Planetizen links to a post by Chuck Wolfe that synthesizes recent discussions by Jason King on the rise of "urbanism," Roger Lewis questioning "transit-oriented development," and Liz Dunn on supplementing WalkScore with a "JaneScore." Wolfe puts it all together to come up with "urbandwidth," which is just an awful, horrible word.
I'm trying to figure out just what's so awful about "urbandwidth." I think it's partly the stress mismatch that screams, "I'm a naive neologism!" Combine URBan with BANDwidth and you get the URB clashing with the BAND and you don't know which to stress. Is it some kind of ur-bandwidth, the rate at which Abraham received information? What is "bandwidth" doing in there, anyway? Is Wolfe arguing that information access is the critical measure of the value of a society? If so, why?
King is certainly right that people are using - and modifying - the word "urbanism" in all kinds of ways now, and that's good. I think that Dunn is right about WalkScore not telling you everything you need to know. It tells you about the availability of walking routes to important destinations, but it says nothing about their value, amenities or glamour. Lewis is also right that walkability is important.
There's more to livability than urbanism, though, and Lewis is quite wrong when it comes to discounting transportation-oriented development. I'll start with the "urbanism" issue. I've lived in cities for most of my life, and I love them. I don't believe that it's sustainable for most of the population to live in small towns or suburban sprawl, much less in individual houses in the middle of nowhere, even if that's what they say they want.
I do believe that there is room for some diversity in living styles. No matter how many people live in cities, there will still be some areas that we would consider "country" or even suburban. We can do that in a sustainable way. The key is getting people away from car-dependence, and that means high local density even in a context of low global density: suburbs built around streetcars and commuter rail, and country towns and villages built around train stations and bus stops.
There have been copycat movements for "new suburbanism" and "new ruralism" (PDF). As you would expect from something promoted by Joel Kotkin and Randal O'Toole, "new suburbanism" comes with boatloads of sneering populism and misinformation about cars and the desires of so-called real people. "New ruralism" started as a marketing term for a particular kind of retirement community, but at least it's not divisively attacking latte-sipping strawmen.
I agree that the term "transit-oriented development" is awkward, and I would be happy to drop it and "urbanist," but I can't get completely behind Lewis's walkability. There's no question that walkability is essential, but honestly I take it for granted. It's just the natural way of things, and any built environment that can't be walked in is a sick system. I think that if people manage to see their environment from outside the sick system they realize that, but I don't see any way to convince them other than by showing them. A campaign for walkable neighborhoods seems like a campaign for edible food or breathable air, but then again...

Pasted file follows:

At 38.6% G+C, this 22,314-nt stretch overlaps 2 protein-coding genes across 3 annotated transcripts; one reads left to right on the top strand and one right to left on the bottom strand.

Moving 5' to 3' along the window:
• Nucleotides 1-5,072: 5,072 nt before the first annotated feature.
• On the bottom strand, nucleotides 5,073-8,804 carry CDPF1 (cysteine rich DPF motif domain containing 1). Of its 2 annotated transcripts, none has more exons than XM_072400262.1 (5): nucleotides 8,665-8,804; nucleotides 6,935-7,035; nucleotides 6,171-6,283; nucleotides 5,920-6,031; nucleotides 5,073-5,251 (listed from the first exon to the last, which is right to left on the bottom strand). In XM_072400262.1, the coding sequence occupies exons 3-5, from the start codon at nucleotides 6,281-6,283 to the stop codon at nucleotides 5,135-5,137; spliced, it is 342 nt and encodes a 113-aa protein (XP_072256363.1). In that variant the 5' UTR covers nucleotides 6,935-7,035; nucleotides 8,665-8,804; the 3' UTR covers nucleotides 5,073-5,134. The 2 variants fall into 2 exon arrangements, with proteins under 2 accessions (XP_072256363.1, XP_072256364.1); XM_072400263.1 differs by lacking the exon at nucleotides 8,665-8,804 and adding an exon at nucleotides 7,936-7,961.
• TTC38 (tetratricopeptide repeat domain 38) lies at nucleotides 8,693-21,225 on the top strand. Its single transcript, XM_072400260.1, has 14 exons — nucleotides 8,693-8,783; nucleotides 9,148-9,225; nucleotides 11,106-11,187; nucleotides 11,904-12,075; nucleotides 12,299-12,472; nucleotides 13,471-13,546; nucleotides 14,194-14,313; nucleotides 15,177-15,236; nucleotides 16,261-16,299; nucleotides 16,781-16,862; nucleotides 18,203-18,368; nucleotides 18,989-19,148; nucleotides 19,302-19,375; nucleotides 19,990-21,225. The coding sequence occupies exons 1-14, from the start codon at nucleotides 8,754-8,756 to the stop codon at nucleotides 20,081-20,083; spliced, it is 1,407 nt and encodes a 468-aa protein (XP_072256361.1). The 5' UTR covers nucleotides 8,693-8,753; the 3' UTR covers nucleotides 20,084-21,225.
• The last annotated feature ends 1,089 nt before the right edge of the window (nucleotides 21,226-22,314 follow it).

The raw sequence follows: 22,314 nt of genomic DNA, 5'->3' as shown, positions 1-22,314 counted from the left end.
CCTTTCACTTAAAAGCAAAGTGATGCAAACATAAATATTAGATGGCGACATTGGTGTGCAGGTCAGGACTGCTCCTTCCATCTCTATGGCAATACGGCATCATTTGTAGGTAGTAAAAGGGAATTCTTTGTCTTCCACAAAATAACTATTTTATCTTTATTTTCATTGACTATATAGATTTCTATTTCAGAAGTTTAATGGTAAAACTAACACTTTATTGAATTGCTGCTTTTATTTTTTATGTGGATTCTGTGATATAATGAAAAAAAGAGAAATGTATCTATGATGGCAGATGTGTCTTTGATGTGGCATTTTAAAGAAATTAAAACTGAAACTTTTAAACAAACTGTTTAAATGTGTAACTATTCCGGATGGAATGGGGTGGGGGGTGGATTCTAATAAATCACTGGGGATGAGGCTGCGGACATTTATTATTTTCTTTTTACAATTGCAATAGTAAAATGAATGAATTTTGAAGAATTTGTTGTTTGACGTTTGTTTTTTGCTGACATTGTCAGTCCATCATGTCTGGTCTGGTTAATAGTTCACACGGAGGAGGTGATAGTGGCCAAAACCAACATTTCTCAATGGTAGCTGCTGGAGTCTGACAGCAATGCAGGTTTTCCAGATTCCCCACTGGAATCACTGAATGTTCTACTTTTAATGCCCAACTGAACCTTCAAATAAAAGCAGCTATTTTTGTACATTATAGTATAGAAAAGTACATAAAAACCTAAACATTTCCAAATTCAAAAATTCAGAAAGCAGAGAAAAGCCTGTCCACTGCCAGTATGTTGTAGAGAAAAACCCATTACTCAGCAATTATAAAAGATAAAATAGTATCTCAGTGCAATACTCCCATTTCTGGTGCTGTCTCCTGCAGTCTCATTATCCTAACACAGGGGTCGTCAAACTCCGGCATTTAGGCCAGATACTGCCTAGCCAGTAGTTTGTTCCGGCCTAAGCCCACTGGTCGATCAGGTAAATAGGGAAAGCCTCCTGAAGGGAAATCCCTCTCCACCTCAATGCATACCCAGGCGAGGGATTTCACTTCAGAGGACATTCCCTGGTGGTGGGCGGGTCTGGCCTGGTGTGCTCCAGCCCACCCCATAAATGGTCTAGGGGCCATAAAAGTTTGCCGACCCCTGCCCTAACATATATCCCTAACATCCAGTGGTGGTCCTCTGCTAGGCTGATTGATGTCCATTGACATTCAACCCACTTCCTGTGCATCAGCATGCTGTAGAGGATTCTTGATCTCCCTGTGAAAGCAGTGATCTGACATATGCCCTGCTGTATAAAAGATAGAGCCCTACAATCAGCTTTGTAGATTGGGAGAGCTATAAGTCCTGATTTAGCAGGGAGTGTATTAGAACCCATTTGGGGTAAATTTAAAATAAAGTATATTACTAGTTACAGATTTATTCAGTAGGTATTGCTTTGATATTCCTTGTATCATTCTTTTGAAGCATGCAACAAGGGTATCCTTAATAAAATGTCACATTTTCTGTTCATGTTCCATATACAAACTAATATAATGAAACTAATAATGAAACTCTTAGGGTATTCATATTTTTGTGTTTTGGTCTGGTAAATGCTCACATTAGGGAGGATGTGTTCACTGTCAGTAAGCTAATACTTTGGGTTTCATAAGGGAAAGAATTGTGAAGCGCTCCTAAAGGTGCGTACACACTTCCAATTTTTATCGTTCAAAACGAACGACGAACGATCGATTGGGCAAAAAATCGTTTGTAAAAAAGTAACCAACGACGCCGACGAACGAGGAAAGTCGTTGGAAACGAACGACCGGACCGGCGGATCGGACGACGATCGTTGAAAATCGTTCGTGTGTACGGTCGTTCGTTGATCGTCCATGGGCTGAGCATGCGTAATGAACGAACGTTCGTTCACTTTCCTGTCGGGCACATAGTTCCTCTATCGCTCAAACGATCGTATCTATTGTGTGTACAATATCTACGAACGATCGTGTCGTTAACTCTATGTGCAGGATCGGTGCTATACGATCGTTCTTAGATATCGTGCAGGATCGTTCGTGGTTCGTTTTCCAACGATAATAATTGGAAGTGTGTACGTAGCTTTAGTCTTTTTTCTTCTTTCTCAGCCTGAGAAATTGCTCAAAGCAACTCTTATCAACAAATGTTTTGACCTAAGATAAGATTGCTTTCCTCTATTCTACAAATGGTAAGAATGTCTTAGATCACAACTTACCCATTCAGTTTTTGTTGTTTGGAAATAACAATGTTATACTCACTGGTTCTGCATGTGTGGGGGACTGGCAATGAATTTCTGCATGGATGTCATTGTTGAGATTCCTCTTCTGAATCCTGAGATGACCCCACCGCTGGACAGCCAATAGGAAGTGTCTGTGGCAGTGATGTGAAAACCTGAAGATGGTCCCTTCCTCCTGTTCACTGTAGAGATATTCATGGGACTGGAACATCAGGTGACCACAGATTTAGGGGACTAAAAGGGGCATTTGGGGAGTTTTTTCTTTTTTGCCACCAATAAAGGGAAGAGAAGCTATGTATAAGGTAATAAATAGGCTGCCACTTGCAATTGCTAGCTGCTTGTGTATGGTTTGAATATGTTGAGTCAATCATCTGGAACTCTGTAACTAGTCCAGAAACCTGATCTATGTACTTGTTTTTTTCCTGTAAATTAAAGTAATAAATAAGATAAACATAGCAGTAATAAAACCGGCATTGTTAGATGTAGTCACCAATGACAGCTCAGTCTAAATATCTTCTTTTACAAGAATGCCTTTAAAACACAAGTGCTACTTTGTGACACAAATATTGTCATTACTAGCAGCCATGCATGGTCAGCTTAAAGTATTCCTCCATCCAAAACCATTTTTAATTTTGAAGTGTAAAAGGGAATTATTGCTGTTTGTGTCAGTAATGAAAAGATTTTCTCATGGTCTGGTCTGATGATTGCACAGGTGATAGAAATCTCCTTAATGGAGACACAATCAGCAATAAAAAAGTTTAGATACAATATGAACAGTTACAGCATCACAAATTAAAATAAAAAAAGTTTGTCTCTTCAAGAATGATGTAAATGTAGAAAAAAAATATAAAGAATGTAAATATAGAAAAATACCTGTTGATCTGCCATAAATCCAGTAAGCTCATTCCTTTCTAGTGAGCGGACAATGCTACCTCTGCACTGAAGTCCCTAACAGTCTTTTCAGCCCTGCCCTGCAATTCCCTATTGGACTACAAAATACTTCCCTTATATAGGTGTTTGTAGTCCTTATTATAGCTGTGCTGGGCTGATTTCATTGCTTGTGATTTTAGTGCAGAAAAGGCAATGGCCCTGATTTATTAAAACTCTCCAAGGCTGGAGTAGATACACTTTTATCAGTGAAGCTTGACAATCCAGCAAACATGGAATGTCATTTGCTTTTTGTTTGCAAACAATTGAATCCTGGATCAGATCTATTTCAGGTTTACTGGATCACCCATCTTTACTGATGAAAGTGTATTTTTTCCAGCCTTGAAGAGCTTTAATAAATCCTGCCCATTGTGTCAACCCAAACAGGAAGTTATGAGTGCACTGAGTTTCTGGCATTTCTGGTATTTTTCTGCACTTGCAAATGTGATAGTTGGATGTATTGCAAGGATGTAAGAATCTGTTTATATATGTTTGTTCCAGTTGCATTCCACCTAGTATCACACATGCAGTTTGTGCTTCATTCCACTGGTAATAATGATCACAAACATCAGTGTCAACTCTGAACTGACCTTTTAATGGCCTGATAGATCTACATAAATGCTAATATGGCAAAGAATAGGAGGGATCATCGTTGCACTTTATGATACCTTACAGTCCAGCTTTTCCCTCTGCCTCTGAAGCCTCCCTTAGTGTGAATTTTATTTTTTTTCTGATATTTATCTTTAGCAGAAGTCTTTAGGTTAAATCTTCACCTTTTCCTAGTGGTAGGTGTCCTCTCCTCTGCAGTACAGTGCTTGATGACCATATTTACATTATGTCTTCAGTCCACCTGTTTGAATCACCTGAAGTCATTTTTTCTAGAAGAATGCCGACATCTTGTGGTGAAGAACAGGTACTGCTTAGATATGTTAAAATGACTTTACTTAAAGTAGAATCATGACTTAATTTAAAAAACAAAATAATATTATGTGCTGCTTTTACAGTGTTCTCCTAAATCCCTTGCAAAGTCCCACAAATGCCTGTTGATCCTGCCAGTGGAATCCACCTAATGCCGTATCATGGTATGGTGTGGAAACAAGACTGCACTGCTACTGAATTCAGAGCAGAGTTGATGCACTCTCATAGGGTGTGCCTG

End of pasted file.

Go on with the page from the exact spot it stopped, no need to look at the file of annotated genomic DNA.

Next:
The problem with focusing so much on walkability is that sometimes people do need to go beyond walking distance. If someone lives in a walkable rural village, they can visit their friends, pick up the mail and get a pound of salami, all on foot, but the village probably can't support a clothing store. If someone lives in a walkable suburb with all their daily needs plus a bookstore, a movie theater, some restaurants and a few boutiques, sometimes they want to go to a poetry reading or listen to some reggae. Even in Greenwich Village, where you can be within a short walk of a mind-boggling smorgasbord of dining, shopping, work and entertainment, sometimes you want to go to, say, Carnegie Hall or the Museum of Natural History, or even to Bear Mountain, and you want to get there faster than you can walk.
Bicycles can get you a bit beyond the village: our rural resident can bike to the big town and buy a skirt, our suburbanite can get to the reggae club, and our New Yorker can go anywhere in the city and suburbs. But if the rural resident wants to go to a poetry reading, the suburbanite to a museum, and the urban resident wants to visit another city, it's a bit too far to bike.
Finally, it's great when there are good jobs within walking or bicycling distance, but often times that's not the case, especially for people with relatively specialized occupations. Some jobs involve lots of travel over wide distances, as well.
For everything like that, there's transit. If you focus exclusively on walkability and don't provide transit, there are governments and corporations that are providing all kinds of incentives for people to get to those places by car. Sure, in developing countries and in past centuries people have walked for days to get places, but when the most convenient option is a car, most people will use it.
Living without cars is necessary to sustain our environment. Walkability is necessary for car-free living, but it is not sufficient. We need transit-oriented development. If you don't like the name, feel free to come up with a better one, but you can't get enough people out of their cars without transit.